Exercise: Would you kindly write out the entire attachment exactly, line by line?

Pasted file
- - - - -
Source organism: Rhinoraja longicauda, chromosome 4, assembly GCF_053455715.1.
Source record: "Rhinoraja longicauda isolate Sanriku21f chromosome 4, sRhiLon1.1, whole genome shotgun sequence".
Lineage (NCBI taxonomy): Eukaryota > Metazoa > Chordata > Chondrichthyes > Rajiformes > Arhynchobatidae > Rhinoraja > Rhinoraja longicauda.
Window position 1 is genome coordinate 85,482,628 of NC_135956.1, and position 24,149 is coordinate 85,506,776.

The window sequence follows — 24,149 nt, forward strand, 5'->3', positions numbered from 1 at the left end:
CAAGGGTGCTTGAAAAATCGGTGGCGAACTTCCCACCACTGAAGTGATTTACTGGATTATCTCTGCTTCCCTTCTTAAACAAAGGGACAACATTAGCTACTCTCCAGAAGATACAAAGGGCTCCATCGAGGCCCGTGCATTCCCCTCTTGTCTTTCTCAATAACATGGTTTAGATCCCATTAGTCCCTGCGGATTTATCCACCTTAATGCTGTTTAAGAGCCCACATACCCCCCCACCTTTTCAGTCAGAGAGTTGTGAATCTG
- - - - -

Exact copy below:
Source organism: Rhinoraja longicauda, chromosome 4, assembly GCF_053455715.1.
Source record: "Rhinoraja longicauda isolate Sanriku21f chromosome 4, sRhiLon1.1, whole genome shotgun sequence".
Lineage (NCBI taxonomy): Eukaryota > Metazoa > Chordata > Chondrichthyes > Rajiformes > Arhynchobatidae > Rhinoraja > Rhinoraja longicauda.
Window position 1 is genome coordinate 85,482,628 of NC_135956.1, and position 24,149 is coordinate 85,506,776.

The window sequence follows — 24,149 nt, forward strand, 5'->3', positions numbered from 1 at the left end:
CAAGGGTGCTTGAAAAATCGGTGGCGAACTTCCCACCACTGAAGTGATTTACTGGATTATCTCTGCTTCCCTTCTTAAACAAAGGGACAACATTAGCTACTCTCCAGAAGATACAAAGGGCTCCATCGAGGCCCGTGCATTCCCCTCTTGTCTTTCTCAATAACATGGTTTAGATCCCATTAGTCCCTGCGGATTTATCCACCTTAATGCTGTTTAAGAGCCCACATACCCCCCCACCTTTTCAGTCAGAGAGTTGTGAATCTG